Professor Aaron D. Lanterman shared this video lecture, Moog Ladders Filter Analyzed, part of his course ECE4450: Analog Circuits for Music Synthesis class at Georgia Tech.
The presentation was originally planned to be the in-person lecture of the Spring 2020 session of the class, but Lanterman moved it online, as a result of the Coronavirus pandemic.
The discussion is not intended for a lay audience, but will be of interest to synthesists with a background in engineering or electronics.
16 thoughts on “Analog Circuits For Music Synthesis: The Moog Ladder Filter Analyzed”
Thanks to the virus, I can with confidence say that I’ll never have anything to do with analog modular. It’s interesting to see & hear what rich people do, though, sometimes, not these days, not for me, though. But some people like that sort of thing!
I am sorry to hear that but don’t forget the circuit is modelled and similar are available in various soft synths
This is the most cloned design in the history of analogue synthesis. This is far from unobtainium these days, realistically.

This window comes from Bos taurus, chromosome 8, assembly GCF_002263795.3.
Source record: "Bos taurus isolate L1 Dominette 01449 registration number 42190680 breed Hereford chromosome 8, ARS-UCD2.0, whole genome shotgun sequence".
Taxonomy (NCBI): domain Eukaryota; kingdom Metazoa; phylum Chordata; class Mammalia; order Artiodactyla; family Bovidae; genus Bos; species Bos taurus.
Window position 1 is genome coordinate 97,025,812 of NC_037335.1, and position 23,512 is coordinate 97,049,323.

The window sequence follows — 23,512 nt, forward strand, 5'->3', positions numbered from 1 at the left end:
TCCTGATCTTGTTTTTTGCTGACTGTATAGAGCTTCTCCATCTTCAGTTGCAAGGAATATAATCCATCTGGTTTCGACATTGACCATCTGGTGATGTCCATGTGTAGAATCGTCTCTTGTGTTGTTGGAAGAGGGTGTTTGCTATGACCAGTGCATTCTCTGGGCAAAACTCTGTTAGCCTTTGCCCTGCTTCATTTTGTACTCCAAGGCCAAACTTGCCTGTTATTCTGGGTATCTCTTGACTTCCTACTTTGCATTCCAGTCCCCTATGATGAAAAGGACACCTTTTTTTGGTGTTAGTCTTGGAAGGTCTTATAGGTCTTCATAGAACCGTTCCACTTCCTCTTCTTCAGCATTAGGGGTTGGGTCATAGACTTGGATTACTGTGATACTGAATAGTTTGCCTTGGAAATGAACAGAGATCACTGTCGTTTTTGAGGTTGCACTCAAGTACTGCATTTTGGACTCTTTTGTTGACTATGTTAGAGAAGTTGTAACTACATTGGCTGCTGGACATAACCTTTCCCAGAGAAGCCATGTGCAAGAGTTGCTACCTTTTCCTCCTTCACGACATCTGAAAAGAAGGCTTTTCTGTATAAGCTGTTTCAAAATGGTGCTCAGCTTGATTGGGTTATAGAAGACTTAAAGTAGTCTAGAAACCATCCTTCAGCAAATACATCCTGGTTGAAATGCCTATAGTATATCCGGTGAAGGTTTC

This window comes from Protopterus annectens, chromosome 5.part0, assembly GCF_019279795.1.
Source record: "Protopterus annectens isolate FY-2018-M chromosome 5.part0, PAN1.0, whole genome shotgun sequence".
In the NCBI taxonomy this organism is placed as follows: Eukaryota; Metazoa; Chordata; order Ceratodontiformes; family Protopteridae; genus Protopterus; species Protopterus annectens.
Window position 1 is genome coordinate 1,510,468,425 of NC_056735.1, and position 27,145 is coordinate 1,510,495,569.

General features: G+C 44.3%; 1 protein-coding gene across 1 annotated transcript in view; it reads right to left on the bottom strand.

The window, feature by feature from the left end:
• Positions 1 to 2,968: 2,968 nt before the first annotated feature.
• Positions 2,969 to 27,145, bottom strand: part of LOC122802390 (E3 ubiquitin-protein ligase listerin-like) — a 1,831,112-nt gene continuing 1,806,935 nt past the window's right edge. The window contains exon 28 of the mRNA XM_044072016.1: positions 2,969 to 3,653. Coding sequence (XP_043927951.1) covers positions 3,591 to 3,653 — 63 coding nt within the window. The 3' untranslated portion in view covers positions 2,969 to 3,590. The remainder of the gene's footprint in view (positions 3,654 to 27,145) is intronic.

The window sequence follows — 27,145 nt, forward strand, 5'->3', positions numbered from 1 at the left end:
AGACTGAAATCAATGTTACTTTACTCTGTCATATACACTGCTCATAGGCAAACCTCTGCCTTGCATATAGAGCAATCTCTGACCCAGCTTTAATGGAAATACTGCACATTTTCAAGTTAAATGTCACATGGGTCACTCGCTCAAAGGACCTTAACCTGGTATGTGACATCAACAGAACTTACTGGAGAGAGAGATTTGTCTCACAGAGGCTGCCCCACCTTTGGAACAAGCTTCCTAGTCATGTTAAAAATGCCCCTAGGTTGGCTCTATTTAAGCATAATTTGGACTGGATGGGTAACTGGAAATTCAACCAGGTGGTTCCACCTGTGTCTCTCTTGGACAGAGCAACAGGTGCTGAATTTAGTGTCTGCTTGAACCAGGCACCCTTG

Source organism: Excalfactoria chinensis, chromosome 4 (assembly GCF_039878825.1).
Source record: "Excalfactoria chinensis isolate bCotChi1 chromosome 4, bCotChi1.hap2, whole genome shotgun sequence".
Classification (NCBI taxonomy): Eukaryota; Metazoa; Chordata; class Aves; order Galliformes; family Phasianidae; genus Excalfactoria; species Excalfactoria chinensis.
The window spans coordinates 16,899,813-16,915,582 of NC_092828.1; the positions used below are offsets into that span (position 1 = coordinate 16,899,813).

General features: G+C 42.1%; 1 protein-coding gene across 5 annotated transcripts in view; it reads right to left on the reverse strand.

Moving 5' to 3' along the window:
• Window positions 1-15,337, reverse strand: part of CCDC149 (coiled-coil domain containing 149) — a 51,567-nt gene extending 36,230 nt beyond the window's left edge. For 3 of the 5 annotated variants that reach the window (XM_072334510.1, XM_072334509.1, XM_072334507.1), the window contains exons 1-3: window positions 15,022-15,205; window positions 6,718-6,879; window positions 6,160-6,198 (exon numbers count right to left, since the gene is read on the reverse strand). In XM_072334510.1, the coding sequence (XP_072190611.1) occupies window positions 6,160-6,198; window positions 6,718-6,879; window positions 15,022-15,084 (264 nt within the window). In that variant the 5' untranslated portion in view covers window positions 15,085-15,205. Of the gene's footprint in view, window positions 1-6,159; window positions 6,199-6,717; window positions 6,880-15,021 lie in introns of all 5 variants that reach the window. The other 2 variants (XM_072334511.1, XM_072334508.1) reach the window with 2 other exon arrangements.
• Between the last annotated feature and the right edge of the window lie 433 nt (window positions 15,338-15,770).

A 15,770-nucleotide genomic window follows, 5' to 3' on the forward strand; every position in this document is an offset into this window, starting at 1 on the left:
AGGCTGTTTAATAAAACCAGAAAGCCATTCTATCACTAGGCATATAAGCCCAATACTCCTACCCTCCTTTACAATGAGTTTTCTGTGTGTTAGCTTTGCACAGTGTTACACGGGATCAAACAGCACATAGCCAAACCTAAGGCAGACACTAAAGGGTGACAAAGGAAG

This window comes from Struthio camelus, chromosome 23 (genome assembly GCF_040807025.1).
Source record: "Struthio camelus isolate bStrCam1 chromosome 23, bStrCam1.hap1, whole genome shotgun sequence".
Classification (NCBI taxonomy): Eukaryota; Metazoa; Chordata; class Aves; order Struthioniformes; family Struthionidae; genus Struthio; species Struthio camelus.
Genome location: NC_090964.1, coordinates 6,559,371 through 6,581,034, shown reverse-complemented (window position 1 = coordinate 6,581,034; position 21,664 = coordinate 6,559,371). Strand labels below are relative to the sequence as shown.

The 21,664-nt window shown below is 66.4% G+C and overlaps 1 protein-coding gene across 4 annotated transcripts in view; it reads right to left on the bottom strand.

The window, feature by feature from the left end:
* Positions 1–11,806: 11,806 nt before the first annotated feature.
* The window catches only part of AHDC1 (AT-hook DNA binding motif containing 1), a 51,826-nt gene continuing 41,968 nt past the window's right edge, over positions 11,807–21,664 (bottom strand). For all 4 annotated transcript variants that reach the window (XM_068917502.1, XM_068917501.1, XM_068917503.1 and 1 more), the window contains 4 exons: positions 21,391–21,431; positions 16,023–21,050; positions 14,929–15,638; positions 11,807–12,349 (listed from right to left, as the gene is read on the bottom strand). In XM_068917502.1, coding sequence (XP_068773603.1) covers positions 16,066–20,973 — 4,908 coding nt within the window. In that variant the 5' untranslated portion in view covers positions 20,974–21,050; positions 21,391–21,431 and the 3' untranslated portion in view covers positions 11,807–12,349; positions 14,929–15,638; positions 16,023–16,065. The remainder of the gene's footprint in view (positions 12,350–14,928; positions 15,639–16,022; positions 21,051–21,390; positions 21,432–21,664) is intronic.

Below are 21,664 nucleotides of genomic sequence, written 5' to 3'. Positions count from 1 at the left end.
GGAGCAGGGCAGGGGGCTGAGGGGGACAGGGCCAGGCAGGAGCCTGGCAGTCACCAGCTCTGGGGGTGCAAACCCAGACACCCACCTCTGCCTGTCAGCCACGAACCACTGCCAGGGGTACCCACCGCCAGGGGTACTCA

And yet, there is no pedal of it I know of since they discontinued the MF-101. And afaik no DIY PCB to build it into a pedal, you’d have to mod a eurorack PCB, which I am too novice to do.
Interesting what you’re saying. If that is true then there’s a gap in the market waiting to be filled there!
Or it may be this is the most basic way of constructing a chain of 4 transistor based differentials with feedback. You kinda may wonder how it was even possible to patent something like that considering how straightforward this design is.
Hindsight is 20/20.
I guess it’s good to be rich and analog.
Thanks for the link!
The Moog ladder filter is probably one of the most elegant and beautiful electronic circuits ever devised.
You haven’t seen a lot of circuitry then.
^^ Wow, this exchange is *so* internet! 😀
Yeah, the iconic one upsman-knucklehead move. A classic! 🙂
More on this topic: Analysis of the Moog Transistor Ladder and Derivative Filters, by Tim Stinchcombe. https://www.timstinchcombe.co.uk/synth/Moog_ladder_tf.pdf
Lots of unhappy people here. We aren’t talking a 907 or 914, here. These aren’t expensive components.
I’m wondering why a term “Butterworth” never appears when disputing about Moog’s ladder filter.